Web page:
• Pushkar Singh

How do you value startups that are mere ideas?

Paul Graham, the founder of Y Combinator, says ideas don't have any inherent value. If you think otherwise, try selling them. You will soon realise there are no takers. There is no marketplace for them. Paul Graham knows more about valuing ideas than anyone else because Y Combinator also funds ideas.


Recently, 2 people called me to ask my opinion on valuing their ideas. Both are non-techies who are building tech products. Both have friends willing to back their business plans. I told both of them they are extremely fortunate. Few founders have this luxury.


So how do we value a startup which is a mere idea?


There are no easy answers. Ideas have potential – some more than others. But it's difficult to put a number to it. I suggested a Discounted Cash Flow (DCF) analysis. I know many people consider DCF a sham, akin to making castles in the air. They think these are just numbers on an Excel sheet. You tweak one assumption and voila, the value skyrockets.


I totally agree with this criticism. DCF analysis can be abused. But when done honestly, DCF is the most scientific way to value early-stage startups when there is no market data for comparison.


Anyways, I told them to run a rigorous DCF analysis to arrive at a rough value. But keep in mind that this number is not set in stone. This is just a starting point – a ballpark number without which you will be lost.


The advantage of a DCF analysis is it also gives you cost estimates. You will know how much money you need to build and launch an MVP, acquire X paying customers in 1 year, buy server space, etc.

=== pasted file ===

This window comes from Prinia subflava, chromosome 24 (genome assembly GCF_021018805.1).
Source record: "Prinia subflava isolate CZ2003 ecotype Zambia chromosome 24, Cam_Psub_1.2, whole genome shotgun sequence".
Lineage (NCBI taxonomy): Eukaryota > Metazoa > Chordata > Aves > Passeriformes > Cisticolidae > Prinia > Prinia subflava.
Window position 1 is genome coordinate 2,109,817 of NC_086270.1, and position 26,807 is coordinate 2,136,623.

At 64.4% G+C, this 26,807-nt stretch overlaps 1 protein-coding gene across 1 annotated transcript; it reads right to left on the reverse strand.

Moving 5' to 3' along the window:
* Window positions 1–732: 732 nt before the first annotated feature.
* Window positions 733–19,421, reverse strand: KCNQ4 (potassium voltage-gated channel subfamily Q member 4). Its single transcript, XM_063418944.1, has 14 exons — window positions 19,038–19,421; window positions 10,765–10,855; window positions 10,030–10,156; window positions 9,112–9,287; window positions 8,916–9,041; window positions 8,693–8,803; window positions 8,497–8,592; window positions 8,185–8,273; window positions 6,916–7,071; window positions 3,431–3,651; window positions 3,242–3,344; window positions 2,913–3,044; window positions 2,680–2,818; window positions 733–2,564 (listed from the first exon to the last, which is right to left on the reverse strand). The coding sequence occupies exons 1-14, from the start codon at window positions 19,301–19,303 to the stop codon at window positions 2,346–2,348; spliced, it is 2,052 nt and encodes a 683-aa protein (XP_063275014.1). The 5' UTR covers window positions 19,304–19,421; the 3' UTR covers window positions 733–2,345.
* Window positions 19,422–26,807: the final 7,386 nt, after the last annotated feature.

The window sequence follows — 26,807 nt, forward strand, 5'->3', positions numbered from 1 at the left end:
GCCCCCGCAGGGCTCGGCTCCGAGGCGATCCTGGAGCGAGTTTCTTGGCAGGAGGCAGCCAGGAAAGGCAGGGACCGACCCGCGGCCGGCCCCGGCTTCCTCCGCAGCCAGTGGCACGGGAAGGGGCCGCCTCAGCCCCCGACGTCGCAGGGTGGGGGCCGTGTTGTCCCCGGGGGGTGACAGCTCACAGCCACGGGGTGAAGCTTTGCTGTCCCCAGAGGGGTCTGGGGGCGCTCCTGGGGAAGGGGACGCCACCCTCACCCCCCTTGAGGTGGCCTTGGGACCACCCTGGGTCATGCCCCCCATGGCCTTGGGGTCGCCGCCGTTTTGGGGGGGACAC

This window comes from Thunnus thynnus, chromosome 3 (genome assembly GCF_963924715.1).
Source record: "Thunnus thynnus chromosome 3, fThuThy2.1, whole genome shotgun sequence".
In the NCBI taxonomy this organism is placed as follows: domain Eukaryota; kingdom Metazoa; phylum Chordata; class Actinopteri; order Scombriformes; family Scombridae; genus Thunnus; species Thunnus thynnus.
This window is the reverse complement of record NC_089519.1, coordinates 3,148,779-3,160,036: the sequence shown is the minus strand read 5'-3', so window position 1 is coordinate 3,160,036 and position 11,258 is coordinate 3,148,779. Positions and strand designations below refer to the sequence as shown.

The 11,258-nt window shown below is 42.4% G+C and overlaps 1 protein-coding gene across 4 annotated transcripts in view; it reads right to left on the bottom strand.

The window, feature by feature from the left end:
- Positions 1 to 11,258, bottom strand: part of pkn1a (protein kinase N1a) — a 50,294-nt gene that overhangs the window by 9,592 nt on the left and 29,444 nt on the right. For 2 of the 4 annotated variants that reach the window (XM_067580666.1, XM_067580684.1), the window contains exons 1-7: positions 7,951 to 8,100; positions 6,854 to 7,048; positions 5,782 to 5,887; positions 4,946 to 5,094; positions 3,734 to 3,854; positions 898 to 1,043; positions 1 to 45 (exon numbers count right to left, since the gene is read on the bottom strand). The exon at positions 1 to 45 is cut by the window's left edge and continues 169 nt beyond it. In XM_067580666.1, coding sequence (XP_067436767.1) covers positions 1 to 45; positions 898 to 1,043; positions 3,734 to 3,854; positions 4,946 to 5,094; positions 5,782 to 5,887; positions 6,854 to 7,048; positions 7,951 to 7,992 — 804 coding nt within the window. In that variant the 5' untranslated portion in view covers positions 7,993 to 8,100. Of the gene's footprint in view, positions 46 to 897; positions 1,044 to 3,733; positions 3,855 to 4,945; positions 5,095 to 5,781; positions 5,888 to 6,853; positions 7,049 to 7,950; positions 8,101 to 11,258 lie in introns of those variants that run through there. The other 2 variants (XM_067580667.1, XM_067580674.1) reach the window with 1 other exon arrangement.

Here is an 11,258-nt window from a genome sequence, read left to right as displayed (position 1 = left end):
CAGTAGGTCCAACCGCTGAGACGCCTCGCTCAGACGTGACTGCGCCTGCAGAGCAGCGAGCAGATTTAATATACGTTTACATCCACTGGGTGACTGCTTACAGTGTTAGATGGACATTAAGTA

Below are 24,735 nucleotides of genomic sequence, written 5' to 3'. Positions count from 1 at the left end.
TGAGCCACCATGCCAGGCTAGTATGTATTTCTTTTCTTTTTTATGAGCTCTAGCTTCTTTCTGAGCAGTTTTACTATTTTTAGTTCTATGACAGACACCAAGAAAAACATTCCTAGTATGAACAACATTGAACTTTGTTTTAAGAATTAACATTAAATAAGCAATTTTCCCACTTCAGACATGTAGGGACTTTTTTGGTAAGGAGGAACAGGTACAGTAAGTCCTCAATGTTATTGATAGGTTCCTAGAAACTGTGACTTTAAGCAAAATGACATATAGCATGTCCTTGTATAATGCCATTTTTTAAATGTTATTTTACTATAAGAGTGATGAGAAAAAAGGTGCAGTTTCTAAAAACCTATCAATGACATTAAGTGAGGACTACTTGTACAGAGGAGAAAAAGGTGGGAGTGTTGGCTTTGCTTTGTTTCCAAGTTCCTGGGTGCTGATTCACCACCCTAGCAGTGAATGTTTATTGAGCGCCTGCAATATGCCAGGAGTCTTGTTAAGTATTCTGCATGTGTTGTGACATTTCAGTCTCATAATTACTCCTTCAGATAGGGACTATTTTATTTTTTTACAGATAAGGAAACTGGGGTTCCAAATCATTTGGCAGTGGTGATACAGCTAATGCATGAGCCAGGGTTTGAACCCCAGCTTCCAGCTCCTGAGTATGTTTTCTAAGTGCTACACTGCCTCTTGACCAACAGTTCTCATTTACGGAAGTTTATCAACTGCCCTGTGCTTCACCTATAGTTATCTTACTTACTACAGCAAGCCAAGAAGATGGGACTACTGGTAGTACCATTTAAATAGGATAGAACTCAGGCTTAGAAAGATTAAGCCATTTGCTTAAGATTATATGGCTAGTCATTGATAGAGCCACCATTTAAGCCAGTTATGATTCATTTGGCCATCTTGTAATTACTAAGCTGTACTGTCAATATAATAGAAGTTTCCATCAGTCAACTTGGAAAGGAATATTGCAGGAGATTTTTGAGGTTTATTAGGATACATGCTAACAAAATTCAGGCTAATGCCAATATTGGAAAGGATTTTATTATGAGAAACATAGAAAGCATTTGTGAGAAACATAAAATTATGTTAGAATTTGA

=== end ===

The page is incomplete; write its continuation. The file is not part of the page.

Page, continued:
Now comes the critical bit. Once you have a valuation number, you should check with your friends whether they are comfortable with this value or not. Try to make it a win-win for everyone by creating a fair deal. If you have done an honest job, your friends won't have any problems with the number. But be flexible. This valuation is just a number in the paper. If your friend is comfortable at a 20% lower value, take it. At this stage, the goal is to quickly build the product and test it.


One problem I see with most early-stage founders is they are too bothered about dilution. Many don't want to dilute 20% or 25% in the first round. They don't realise that any investment at this stage is a leap of faith. Even though they might think their idea is the next Google, there is a big chance that it will fail. Your friends are taking a big risk by backing you because they like you and believe in you. Appreciate their trust. Don't get stuck on dilution percentages.


One point before I wrap up. CCD, CN, CCPS, etc. are just fancy terms we hear in the venture capital world. Don't let these trouble you. Keep a simple investment structure. Ask them what would they prefer. If they are not sure about the current valuation and want a discount to the next round, do that. Otherwise, arrive at a value and close the deal. Finally, hire a good CA for documentation and filing.


Now you are ready to build something people want.

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